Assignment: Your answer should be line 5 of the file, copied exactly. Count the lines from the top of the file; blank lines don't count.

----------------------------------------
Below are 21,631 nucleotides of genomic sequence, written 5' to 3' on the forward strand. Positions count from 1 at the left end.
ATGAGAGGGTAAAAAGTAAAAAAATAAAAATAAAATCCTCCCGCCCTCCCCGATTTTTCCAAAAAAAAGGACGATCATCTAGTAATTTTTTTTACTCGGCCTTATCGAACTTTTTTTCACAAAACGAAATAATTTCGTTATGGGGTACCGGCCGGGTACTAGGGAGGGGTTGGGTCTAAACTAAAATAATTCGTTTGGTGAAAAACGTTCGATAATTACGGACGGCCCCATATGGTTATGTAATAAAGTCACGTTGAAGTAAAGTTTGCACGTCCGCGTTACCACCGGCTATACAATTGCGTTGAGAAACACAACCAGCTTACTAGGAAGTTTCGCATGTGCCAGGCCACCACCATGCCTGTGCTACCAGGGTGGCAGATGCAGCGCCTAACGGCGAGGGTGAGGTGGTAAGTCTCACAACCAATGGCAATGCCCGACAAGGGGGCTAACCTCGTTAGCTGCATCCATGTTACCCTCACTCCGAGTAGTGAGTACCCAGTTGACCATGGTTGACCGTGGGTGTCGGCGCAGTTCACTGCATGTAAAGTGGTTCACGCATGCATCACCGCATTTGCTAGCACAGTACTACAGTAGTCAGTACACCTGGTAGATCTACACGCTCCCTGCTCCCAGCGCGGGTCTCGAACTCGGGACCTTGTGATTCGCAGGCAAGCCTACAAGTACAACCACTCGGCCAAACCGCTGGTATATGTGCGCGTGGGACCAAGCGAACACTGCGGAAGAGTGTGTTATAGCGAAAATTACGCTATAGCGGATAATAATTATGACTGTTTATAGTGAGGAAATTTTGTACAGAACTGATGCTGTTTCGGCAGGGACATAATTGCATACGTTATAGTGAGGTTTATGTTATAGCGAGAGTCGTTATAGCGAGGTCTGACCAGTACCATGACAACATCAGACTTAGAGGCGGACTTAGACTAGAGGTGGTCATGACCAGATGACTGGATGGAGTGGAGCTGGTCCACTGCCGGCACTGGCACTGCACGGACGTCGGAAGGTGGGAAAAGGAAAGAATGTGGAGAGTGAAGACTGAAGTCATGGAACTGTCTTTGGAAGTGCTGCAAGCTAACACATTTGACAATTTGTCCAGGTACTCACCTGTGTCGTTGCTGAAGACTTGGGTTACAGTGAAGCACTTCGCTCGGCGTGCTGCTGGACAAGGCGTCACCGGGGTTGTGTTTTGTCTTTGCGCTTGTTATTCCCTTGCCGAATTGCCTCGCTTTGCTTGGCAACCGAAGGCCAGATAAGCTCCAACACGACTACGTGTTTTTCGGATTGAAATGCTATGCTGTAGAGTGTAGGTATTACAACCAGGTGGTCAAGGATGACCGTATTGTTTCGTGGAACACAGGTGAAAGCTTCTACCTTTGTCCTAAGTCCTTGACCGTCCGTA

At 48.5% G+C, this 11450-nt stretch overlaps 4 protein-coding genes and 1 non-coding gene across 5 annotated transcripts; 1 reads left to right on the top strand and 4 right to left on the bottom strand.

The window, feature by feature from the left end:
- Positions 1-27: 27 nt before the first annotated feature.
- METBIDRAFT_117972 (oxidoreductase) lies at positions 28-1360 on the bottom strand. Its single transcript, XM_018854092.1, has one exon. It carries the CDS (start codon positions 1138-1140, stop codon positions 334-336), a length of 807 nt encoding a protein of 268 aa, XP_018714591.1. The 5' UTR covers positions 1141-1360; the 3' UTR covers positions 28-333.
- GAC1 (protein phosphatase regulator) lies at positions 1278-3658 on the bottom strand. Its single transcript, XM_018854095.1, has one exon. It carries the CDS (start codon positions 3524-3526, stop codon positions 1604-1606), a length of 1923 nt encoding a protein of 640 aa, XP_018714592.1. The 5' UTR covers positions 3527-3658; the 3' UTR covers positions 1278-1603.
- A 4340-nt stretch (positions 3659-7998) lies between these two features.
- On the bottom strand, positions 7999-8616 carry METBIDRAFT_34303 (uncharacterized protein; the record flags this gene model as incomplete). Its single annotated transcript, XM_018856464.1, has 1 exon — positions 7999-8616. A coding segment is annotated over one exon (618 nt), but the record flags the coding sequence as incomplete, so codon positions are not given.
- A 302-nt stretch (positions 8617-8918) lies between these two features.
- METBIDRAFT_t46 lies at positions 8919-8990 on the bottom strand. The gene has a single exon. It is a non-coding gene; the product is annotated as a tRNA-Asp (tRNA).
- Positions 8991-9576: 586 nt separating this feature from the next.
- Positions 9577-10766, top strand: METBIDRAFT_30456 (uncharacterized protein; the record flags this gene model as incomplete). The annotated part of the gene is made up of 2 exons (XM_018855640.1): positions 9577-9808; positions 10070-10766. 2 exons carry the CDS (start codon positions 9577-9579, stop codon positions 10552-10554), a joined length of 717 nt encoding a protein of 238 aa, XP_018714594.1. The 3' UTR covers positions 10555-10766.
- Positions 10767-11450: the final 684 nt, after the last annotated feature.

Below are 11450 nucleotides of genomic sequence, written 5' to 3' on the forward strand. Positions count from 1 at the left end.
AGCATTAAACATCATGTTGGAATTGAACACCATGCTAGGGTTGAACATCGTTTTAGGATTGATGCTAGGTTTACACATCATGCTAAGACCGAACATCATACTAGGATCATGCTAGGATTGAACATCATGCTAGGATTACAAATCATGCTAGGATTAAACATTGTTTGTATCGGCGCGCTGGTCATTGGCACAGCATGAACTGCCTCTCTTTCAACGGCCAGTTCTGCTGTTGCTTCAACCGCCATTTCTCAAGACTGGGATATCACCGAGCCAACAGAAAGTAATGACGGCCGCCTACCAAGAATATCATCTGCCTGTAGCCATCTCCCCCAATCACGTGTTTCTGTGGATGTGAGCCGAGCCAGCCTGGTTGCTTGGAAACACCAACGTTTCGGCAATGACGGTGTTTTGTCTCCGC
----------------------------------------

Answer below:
- Positions 1-27: 27 nt before the first annotated feature.